For most snowboarders, trekking off piste into the back country with endless runs of fresh, waist-deep powder is the dream. However, hooning around in the deep stuff is not without its perils.
First of all, there’s the antsy ski patrol, determined to stop ze rost biffs from having some hard-earned fun. On top of that, there’s also the realisation that you’re not Nico Müller as you bury your nose and eat seventeen metric tones of shit.
Arguably the most pressing danger, however, is the risk of getting caught in an avalanche. Although warning systems have become increasingly accurate, avalanches remain a constant risk for backcountry riders. Being prepared, though, can significantly alter the odds of survival in your favour.
From beeps to probes to specialised backpacks, there is all kinds of avalanche survival equipment on the market these days. They can save your life, but at a price.
So, how do you make the most of such a costly investment in case of your own mortality? Here’s our guide to using your avalanche safety equipment when you’re away from the mountains...
Transceivers are little devices that transmit or receive (or both, in the case of the flashy modern ones) radio signals. Should you or a buddy find yourself trapped under meters of debris from an avalanche, transponders, or "beeps" as many people call them, are used to find you quickly, even when buried.
You don't have to be ball-deep in snow to be able to lose people. Maybe you've got one of those annoying friends who wonders off when you're in the middle of Spatulas (or whatever the shit nightclub in your town is called).
Sneak a transponder into their pocket or handbag and you'll be able to track them down when they conveniently go missing just as it's their turn to get the Woo-Woo pitchers in.
In fact, a transceiver is perfect for anybody that likes to potter off unannounced. Be it an elderly relative on the run from the retirement home, or a wayward teen late for curfew as they try smoke some tarragon they bought from a boy in sixth form.
Hit them up with beeps, and you're getting value for money, 52 weeks a year.
Probes are essentially long, thin sticks used for pinpointing the exact location of a buried avalanche victim. They're also useful for measuring the exact depth of snow. Probes are usually collapsable, so they can be tucked away neatly into your backpack.
A foldaway probe could quite easily become a foldaway riding crop for the kinky pervert in your life. Actually, if that's what floats your leather-clad boat, your probe could just be used to explore cavities other than holes in the snow.
If that's not you thing, then avalanche probes can still be useful, every day of the year. Perhaps you're one of those people who struggles to reach the beans on the top shelf in the supermarket, your probe is there to save you.
Simply piece it together, and point longingly at the tin of your desire, until somebody with a fixed grin comes to get them down for you.
Your probe also acts as a perfect, fully portable spare lance, should you fancy a bit of jousting but have stupidly left your main weapon at home. Handy.
A good snow shovel is essential when your out in the back country. They're designed to strong enough to dig out anybody stuck under the snow following an avalanche, but they're also light and compact enough to fit into a good sized backpack.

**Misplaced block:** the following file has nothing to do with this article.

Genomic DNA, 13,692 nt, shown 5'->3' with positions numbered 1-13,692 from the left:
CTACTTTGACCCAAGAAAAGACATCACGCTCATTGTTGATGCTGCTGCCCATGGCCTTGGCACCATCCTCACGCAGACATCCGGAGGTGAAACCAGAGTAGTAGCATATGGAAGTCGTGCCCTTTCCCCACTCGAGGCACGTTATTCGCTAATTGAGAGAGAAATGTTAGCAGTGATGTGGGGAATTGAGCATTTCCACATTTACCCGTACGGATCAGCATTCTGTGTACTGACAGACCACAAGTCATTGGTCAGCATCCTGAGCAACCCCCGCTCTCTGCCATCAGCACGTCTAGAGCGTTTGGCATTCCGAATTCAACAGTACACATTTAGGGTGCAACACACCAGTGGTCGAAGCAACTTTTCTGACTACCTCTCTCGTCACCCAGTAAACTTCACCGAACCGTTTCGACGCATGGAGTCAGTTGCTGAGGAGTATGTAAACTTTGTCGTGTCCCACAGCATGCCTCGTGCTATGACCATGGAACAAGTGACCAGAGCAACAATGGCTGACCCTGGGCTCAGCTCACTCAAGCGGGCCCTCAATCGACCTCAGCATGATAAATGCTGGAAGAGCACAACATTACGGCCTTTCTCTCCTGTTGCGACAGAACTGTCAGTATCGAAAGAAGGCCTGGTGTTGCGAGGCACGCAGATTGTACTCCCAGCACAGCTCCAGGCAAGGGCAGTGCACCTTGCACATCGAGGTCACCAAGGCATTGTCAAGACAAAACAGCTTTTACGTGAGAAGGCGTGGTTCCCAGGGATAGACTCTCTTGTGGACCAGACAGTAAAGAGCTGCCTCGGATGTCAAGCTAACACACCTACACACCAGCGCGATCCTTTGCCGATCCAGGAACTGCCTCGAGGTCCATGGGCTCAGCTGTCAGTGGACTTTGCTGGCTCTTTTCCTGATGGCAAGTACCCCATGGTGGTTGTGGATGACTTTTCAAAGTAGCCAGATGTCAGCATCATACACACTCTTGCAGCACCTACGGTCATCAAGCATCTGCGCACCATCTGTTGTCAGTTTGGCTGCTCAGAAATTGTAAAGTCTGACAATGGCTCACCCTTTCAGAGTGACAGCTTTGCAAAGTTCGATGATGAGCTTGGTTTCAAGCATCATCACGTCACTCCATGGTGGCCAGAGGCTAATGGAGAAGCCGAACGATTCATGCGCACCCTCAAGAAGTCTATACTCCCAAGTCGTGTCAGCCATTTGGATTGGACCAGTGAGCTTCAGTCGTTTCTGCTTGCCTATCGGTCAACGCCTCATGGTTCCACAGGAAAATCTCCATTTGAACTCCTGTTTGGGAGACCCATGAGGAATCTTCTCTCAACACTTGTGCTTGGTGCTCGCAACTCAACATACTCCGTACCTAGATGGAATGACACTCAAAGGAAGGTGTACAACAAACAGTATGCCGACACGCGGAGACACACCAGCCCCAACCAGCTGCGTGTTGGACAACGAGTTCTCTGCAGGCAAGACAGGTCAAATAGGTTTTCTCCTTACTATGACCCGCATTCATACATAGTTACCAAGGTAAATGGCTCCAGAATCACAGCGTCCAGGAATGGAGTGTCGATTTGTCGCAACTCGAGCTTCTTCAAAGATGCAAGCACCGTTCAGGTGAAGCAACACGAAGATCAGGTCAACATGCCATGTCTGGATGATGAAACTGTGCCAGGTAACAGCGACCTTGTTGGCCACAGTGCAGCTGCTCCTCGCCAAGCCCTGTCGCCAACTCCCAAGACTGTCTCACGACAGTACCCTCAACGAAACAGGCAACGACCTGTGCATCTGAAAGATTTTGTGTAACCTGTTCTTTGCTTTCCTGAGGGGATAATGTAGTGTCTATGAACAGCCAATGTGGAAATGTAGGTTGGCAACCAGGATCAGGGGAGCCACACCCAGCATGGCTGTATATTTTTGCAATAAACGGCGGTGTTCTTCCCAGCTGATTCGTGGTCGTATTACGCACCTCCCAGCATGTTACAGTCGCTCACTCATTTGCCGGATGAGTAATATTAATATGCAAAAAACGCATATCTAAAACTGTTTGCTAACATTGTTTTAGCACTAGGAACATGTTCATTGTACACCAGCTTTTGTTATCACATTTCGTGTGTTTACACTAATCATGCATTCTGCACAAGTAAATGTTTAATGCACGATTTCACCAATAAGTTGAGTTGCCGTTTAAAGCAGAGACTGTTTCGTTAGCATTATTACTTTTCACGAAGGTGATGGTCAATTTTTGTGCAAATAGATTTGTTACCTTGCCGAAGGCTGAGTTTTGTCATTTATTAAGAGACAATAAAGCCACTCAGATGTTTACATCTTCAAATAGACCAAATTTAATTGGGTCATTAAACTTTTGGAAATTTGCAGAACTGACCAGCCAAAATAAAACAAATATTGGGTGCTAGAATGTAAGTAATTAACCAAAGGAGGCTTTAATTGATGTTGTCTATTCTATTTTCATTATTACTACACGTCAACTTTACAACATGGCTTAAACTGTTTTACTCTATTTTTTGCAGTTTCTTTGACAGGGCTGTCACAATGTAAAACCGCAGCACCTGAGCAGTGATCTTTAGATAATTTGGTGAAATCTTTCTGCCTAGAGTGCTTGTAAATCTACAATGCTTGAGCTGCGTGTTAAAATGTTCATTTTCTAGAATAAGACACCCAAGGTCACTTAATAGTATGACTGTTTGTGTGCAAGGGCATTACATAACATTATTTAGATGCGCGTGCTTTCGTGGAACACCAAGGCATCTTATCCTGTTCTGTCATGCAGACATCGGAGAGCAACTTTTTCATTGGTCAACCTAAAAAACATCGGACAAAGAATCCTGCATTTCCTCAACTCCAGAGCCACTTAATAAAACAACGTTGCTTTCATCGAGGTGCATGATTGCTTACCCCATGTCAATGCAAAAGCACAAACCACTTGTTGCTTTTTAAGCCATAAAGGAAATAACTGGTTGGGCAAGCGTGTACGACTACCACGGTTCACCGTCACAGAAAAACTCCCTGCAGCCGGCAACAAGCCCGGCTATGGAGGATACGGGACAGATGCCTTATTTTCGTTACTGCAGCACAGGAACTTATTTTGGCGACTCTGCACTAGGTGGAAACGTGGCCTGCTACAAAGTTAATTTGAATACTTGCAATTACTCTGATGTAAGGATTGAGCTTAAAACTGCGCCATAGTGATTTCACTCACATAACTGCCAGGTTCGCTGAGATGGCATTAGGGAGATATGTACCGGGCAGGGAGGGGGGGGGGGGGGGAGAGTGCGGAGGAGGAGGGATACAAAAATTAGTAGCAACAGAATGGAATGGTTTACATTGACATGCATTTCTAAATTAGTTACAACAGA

When else could you possibly want a fold away shovel? When you're urban gardening, that's when.
Imagine you and a few friends are out, the sun has long since set, and you get the urge to plant a quick herbaceous boarder. We've all been there, right?
Gone are the days of digging soil with your bare hands. Just pack your fold away shovel and your nocturnal green-fingered dreams will become a reality.
Failing that, they're really handy to have in the back of your car should you get stuck on a beach or in a festival car park/mud-pit. Neither of which, however, give you the same primal thrill as some late-night landscaping.
Emergency blankets are those reflective blankets used to maximise the wearers body-warmth after they've been rescued from an avalanche. Wrap an avalanche survivor in an emergency blanket and the heat your body radiates will immediately be redirected back to the wearer, rapidly increasing the chance of survival.
A bit paranoid? Think that all hairdressers are in the employment of the government because hairs are your aerials that let you communicate with the cosmos? Ride LibTech boards?
You need an avalanche blanket. The shiny coating doesn't just keep body-heat in, but it will also reflect away the signals sent from the satellites to mess with your head. Just because you're paranoid, it doesn't mean they're not after you.
Inflatable air bag
Avalanche experts (and those lucky enough to have chanced surviving one) liken the sensation of being caught in one to drowning. When you think of an avalanche as tones of snow falling on you at 150mph, it's easy to see why.
Inflatable air bags are designed to give the wearer buoyancy, helping them to float to the top of the debris as it crashes down around them.
As the world becomes more and more crowded, personal space is becoming an increasingly rare commodity. Be it on a busy commuter train, in the discotheque, or waiting for a free self service checkout in the shop, it's hard to go anywhere without a bunch of grubby urchins literally breathing down your neck.
But no more! Don your avalanche backpack, fitted with an air bag, and just as these space invaders get close, inflate. Within a couple of seconds, you will have increased your overall volume courtesy of a large, brightly coloured balloon that will act as a buffer against these other mouth-breathers. Either that or avoid showering or a month. It'll be cheaper.